He handed me a slip of paper with a name and address and a frayed business card with his phone number. He added that I could call him at anytime.

 

“Thank you Doctor. I’ll talk to you soon.”

 

“Go safe.”

 

“I will.” With that I picked up my things and left him with his thoughts.

 

It was late in the noon when I reached El Pino. I parked the car near the church and went looking for Rico’s book cafe. No one could give me directions so I decided to walk to Pueblo Blanco to meet him.

 

It was an early winter day but the sun was still warm. There weren’t many people around, just the locals going about their daily business. The mountains, the air, and the wilderness filled me with such contentment I could live here, surely for the rest of my life.

I was in no hurry and reached the pueblo as the afternoon shadows began to lengthen with the onset of evening.

 

Pueblo Blanco was a tapestry of traditional houses and a dilapidated building which looked more modern than the rest of them. A white village as the doctor had said. I looked around for Eduardo’s house but couldn’t spot it. None of the buildings had a red roof. I checked the slip to see if I had lost my way but the dusty signboard near the solitary shop confirmed that I was in the right place.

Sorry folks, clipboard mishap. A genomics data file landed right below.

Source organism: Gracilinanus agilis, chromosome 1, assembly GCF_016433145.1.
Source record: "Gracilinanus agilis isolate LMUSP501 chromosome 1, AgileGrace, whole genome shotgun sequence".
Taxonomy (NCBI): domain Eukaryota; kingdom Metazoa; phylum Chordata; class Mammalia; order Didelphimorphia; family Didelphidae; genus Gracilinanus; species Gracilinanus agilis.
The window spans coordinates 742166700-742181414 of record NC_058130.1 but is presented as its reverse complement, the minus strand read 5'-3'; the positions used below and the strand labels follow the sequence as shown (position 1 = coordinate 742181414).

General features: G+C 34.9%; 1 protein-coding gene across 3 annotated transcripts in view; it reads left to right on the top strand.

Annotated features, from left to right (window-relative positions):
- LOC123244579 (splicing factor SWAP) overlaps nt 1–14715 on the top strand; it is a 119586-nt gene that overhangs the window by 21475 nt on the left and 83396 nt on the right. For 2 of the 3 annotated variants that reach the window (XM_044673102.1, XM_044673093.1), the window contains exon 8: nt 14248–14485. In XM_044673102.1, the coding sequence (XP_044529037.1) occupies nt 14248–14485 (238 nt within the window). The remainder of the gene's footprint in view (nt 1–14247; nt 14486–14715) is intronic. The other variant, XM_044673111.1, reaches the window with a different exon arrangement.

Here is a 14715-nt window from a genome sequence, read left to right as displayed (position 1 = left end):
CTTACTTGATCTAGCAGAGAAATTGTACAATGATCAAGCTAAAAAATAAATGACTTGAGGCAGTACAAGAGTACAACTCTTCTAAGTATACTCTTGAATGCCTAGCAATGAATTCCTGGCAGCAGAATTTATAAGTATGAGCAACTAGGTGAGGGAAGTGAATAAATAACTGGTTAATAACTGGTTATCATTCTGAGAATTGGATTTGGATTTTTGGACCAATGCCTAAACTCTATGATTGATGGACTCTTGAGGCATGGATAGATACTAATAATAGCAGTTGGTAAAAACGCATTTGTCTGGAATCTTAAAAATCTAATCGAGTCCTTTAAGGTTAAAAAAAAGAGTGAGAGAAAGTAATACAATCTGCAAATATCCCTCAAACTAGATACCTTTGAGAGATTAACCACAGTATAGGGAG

I walked to the shop and looked around. An old man sat slumped on a chair smoking a cigarillo.

 

“We are out of stock.” He said before I could speak.

 

“I don’t need to buy anything. I am looking for Mr. Federico who stays at Casa Luna. It is an old stone building which was owned previously by Señor Eduardo if I am right.”

 

“You are wrong. There isn’t any house by that name nor do I know of any Federico or Eduardo living in this pueblo. You have got the wrong address. The only stone buildings the pueblo has are the ruins over there.” He said, pointing towards the distant hilltop.

 

“That’s strange. My doctor friend gave me this address. He is a friend of the owner and spoke to him a few days back about renting the property.” I handed the slip of paper to the man.

 

“You’ve come to the right place, Señor but I’ve never heard of anyone called Federico or Eduardo and I’ve lived here all my life. Did you say he moved here from El Pino? Maybe you should check with the priest there. He would certainly know. That’s the last bus over there. Don’t miss it.” With that he touched his cap, nodded and went behind the colourful curtain that separated the house from the shop, but he emerged again before I could turn and leave.